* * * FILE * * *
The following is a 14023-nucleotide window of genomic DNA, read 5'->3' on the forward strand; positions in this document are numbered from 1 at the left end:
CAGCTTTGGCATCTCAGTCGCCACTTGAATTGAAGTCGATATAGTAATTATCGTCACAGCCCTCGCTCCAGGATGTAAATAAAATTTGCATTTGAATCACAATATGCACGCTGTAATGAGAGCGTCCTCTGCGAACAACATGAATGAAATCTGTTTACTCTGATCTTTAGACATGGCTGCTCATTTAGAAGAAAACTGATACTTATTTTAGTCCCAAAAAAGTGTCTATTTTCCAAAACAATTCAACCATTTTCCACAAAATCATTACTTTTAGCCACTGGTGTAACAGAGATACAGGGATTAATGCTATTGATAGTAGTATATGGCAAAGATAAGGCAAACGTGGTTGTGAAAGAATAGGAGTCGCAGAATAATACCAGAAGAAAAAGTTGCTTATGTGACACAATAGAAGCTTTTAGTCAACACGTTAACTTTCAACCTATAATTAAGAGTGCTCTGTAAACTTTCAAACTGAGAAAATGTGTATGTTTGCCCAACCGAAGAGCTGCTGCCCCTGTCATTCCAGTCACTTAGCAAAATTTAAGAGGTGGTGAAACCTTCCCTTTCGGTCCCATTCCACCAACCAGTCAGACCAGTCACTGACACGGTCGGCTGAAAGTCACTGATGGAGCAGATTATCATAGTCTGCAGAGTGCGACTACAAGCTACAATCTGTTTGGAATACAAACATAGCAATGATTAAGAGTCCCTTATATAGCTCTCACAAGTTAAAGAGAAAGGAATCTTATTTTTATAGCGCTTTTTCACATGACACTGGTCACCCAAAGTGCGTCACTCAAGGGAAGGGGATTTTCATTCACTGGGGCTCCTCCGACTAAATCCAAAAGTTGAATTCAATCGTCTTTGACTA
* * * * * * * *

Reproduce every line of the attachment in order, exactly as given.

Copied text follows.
The following is a 14023-nucleotide window of genomic DNA, read 5'->3' on the forward strand; positions in this document are numbered from 1 at the left end:
CAGCTTTGGCATCTCAGTCGCCACTTGAATTGAAGTCGATATAGTAATTATCGTCACAGCCCTCGCTCCAGGATGTAAATAAAATTTGCATTTGAATCACAATATGCACGCTGTAATGAGAGCGTCCTCTGCGAACAACATGAATGAAATCTGTTTACTCTGATCTTTAGACATGGCTGCTCATTTAGAAGAAAACTGATACTTATTTTAGTCCCAAAAAAGTGTCTATTTTCCAAAACAATTCAACCATTTTCCACAAAATCATTACTTTTAGCCACTGGTGTAACAGAGATACAGGGATTAATGCTATTGATAGTAGTATATGGCAAAGATAAGGCAAACGTGGTTGTGAAAGAATAGGAGTCGCAGAATAATACCAGAAGAAAAAGTTGCTTATGTGACACAATAGAAGCTTTTAGTCAACACGTTAACTTTCAACCTATAATTAAGAGTGCTCTGTAAACTTTCAAACTGAGAAAATGTGTATGTTTGCCCAACCGAAGAGCTGCTGCCCCTGTCATTCCAGTCACTTAGCAAAATTTAAGAGGTGGTGAAACCTTCCCTTTCGGTCCCATTCCACCAACCAGTCAGACCAGTCACTGACACGGTCGGCTGAAAGTCACTGATGGAGCAGATTATCATAGTCTGCAGAGTGCGACTACAAGCTACAATCTGTTTGGAATACAAACATAGCAATGATTAAGAGTCCCTTATATAGCTCTCACAAGTTAAAGAGAAAGGAATCTTATTTTTATAGCGCTTTTTCACATGACACTGGTCACCCAAAGTGCGTCACTCAAGGGAAGGGGATTTTCATTCACTGGGGCTCCTCCGACTAAATCCAAAAGTTGAATTCAATCGTCTTTGACTA